Job aggregators collect job postings from thousands of sites for you to search. They are the true "job search engines" of the Internet, and one of them is quite large -- the largest collections of job postings on the Internet.
As a result, on an aggregator site, you can search through jobs you would have never found on your own because you would have never found the source without spending quite a bit of time researching online and off.
Aggregators collect job postings from other sites and store them in one very large database to be searched by job seekers. Think of them as narrowly-focused search engines -- Google (or Bing) for jobs, only for jobs.
They show you jobs which were posted on employer websites, association websites, and newspaper classifieds. They also often include sites that may surprise you , from well-known job boards to many other job sites, large and small.
Postings from Craigslist have been excluded (Craigslist's choice), but many other sites are included -- many more than you could find and search on your own, even if you had the time to look for them.
[MORE: Using Craigslist to Find a Job.]
Because of their focus on jobs - only jobs - they have additional functionality that makes them much easier to use for a job search. Want search results sorted by employer? By posting date? By full-time vs. part-time vs. contract? Posted by employers or recruiters?
Because they have access to information, because they accept automated “feeds,” that may not ever be available on a search engine or may become available at some later point in time.
Because all they have is job postings, the good ones will only return search results that are jobs.
They also have the typical job site functions, like saving and e-mailing search results to the job seekers.
[MORE: Using Indeed to Find a Job.]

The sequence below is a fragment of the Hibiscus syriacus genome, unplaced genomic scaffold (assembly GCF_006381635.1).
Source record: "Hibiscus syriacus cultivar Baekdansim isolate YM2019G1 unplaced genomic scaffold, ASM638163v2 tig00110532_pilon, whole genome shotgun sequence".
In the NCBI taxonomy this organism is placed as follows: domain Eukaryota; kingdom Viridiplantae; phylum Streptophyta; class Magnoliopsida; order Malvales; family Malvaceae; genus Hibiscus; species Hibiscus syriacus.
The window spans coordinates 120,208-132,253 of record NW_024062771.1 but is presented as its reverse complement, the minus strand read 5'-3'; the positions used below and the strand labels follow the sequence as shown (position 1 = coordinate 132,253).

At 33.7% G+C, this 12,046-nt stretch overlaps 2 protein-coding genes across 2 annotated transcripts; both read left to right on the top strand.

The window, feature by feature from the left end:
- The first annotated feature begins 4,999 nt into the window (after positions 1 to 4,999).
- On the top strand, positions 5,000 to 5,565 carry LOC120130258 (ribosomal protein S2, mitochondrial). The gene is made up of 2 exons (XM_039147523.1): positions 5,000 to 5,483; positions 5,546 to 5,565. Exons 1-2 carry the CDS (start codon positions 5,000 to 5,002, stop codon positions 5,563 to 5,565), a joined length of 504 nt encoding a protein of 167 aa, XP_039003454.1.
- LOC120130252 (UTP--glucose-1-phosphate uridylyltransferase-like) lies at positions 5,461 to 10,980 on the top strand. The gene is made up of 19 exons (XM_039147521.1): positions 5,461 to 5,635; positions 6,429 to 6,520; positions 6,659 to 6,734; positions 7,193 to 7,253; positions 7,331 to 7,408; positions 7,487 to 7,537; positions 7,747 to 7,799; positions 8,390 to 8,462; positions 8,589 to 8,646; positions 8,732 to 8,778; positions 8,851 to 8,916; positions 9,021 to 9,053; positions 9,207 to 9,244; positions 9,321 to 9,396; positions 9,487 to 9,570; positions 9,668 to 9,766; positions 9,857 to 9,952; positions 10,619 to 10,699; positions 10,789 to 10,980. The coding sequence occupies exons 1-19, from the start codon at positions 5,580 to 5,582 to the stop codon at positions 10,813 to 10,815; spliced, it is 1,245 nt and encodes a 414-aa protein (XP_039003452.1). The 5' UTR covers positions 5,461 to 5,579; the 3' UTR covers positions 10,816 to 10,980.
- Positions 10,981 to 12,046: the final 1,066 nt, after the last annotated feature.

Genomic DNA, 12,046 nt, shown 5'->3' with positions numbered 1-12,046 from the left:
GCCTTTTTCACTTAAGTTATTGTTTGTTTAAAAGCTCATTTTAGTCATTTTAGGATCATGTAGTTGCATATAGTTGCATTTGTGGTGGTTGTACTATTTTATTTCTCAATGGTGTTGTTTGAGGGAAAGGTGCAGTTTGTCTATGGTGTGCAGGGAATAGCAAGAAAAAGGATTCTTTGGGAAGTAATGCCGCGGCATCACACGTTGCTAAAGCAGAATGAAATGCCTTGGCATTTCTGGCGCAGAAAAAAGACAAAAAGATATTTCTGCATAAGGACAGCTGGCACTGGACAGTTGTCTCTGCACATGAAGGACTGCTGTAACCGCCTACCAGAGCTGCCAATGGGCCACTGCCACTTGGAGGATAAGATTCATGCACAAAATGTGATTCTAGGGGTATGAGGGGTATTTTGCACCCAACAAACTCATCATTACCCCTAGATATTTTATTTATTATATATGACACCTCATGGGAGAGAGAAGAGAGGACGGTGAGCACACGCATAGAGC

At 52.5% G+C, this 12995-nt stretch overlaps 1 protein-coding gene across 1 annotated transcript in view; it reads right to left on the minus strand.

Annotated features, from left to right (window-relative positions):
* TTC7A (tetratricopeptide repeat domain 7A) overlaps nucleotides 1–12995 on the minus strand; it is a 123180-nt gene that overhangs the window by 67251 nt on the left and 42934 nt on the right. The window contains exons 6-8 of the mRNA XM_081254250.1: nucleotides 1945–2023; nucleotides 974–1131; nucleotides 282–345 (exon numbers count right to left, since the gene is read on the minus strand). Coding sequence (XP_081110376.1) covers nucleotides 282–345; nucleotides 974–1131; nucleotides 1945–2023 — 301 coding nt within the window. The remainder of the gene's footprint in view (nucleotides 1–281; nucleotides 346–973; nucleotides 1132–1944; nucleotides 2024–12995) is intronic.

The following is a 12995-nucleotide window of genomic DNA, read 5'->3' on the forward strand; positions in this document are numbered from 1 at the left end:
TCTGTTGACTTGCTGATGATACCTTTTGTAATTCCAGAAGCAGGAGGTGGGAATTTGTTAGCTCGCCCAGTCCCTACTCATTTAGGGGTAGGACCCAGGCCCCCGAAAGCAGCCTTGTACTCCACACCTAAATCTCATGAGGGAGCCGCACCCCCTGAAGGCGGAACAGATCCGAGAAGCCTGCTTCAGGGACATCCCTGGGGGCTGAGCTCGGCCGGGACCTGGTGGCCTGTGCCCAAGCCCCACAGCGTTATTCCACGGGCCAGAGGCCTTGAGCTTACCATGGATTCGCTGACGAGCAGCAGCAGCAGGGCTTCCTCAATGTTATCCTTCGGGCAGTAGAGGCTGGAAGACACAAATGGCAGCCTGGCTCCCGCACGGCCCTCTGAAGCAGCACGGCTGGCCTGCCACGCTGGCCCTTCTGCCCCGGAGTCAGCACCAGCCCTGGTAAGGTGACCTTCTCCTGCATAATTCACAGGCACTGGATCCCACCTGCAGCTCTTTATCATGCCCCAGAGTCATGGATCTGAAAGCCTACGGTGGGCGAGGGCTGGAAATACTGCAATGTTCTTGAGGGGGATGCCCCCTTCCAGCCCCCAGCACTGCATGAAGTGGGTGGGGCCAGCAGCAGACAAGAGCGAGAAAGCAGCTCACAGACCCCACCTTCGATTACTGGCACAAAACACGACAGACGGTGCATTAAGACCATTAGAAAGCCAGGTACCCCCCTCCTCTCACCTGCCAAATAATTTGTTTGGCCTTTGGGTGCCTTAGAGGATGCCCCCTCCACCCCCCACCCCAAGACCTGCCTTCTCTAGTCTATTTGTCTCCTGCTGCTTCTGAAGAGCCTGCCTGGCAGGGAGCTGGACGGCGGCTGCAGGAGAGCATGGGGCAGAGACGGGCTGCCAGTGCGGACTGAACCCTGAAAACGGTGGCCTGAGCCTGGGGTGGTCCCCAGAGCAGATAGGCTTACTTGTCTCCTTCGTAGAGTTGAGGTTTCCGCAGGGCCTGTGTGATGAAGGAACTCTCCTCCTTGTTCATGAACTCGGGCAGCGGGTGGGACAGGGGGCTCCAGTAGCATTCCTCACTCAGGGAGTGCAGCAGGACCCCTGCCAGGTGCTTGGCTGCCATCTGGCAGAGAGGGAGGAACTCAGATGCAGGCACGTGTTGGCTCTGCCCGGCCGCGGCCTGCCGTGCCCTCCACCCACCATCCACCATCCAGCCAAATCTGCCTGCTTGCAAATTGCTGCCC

This may well be another "hidden job market," but this secret job market is full of job postings. Aggregators pull job postings from small job sites, like associations you would never know about (unless you used Job-Hunt's Association Directory).
And aggregators pull jobs directly FROM EMPLOYERS' websites - employers that may be unknown to you or that you would not have the time (or take the time) to track down and check out the website, if you did know about them.
Job aggregators provide a one-stop-shopping snapshot of the job market at any given point in time. When someone has a question about whether jobs in a particular field are available in a specific location, the first place I check is an aggregator site. The gross number of jobs listed is an indicator of the popularity and availability of that kind of job in that place.
Several types of aggregators are available now.
Indeed is a long-time Job-Hunt.org advertiser, and also my favorite of the two major aggregators. Indeed usually has the greatest number of results that appear to be the most current, and Indeed allows search results to be sorted by employer, job title, and location (left column of the search results). Indeed provides job aggregation in many countries, not just the USA.
Indeed also offers "Job Trends" which allows you to discover what employers are seeking by analyzing the millions of job postings Indeed has collected over the years. Read Identify Exactly the Right Keywords for Your LinkedIn Profile to understand how to use Job Trends as well as their power.
Post your resume at Indeed Resume to be found by employers and recruiters, but protect your privacy (and your job if you have one). You can store a resume to use when for applying for jobs. That resume is also available to be searched by employers. And, of course, employers can post jobs directly on Indeed.
LinkUp is much smaller than Indeed, but it has specialized in one source of job postings. LinkUp aggregates only the jobs which are posted on employer websites.
Next: Tapping the Hidden Job Market - more ways to find jobs.
Online job search expert Susan P. Joyce has been observing the online job search world and teaching online job search skills since 1995. A veteran of the United States Marine Corps and a recent Visiting Scholar at the MIT Sloan School of Management, Susan is a two-time layoff “graduate” who has worked in human resources at Harvard University and in a compensation consulting firm. Since 1998, Susan has been editor and publisher of Job-Hunt.org. Follow Susan on Twitter at @jobhuntorg and on Facebook, LinkedIn, and Google+.